and then go thru the Horde admin screens, setup the Turba parameters, and write the configuration file which in our example will be at /usr/share/horde/turba/config/conf.php.

If you don't see Turba (shown as main heading: Organizing) in the Horde menus, edit the main Horde configuration file (/usr/share/horde/config/conf.php in our case) and update the appropriate line to be:

$conf['menu']['apps'] = array('horde', 'imp', 'turba');

Emacs soft word wrapping


If you're frustrated with Emacs' default behavior of displaying characters when wrapping long lines, try this:

M-x <strong>longlines-mode</strong>
M-x <strong>longlines-show-hard-newlines</strong>

This only changes the way your file is displayed -- it does not insert or remove anything from the file's contents. At the end of a line beyond 70 characters, if there is a reasonable word-break, then a | will be displayed (in red, if you have colors) and then the remainder of the line will wrap to the following line.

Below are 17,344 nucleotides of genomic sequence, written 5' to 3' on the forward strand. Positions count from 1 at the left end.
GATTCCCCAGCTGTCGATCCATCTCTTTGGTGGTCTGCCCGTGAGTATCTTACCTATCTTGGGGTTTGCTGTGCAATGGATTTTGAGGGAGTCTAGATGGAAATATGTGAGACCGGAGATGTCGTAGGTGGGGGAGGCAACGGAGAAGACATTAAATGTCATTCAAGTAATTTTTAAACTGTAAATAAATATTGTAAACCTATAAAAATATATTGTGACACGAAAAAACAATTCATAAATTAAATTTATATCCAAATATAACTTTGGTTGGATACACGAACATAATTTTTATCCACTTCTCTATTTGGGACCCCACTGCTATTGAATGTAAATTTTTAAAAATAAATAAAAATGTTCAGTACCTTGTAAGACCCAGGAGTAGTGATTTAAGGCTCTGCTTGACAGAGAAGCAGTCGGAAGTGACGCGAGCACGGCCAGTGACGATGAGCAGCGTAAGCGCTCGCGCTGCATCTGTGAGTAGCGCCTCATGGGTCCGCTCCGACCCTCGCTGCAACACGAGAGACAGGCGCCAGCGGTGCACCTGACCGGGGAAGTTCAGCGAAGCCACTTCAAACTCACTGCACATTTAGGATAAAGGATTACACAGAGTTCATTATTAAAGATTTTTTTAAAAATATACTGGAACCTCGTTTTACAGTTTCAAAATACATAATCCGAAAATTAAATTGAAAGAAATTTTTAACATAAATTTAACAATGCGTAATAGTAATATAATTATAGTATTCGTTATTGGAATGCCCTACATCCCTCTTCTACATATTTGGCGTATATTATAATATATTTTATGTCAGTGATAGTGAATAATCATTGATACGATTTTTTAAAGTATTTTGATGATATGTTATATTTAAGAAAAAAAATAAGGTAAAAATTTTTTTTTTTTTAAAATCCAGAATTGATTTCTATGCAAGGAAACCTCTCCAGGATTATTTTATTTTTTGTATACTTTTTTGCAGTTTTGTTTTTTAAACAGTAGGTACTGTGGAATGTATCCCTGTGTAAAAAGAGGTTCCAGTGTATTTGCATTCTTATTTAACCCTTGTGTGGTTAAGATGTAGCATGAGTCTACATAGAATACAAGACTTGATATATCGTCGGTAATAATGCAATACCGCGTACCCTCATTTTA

Network Installation of CentOS 5.2


I'm moving my internal server to new hardware and wanting to load CentOS 5.2 ... without downloading a half dozen CDs or a 4+GB DVD image... half of which I probably won't need, or which will be replaced by updates anyway.

Fortunately, the latest releases have a Net install image, which is only about 8MB. Look for this file on the mirrors:


for the 64-bit version, or as appropriate for your architecture.

Booting that CD asks about your keyboard and such, and then asks for an Installation Method. Pick HTTP, and you'll be asked for the website and directory. Strangely, there's no automatic list of mirrors, so you have to do some scouting. I suggest using the mirror from singlehop -- enter this:

Web site name:
CentOS directory: CentOS/5.2/os/x86_64

The first file downloaded is images/stage2.img which is about 90MB, and then off you go.

If you're setting up a large number of servers, you probably want to either download the ISOs or install a local mirror.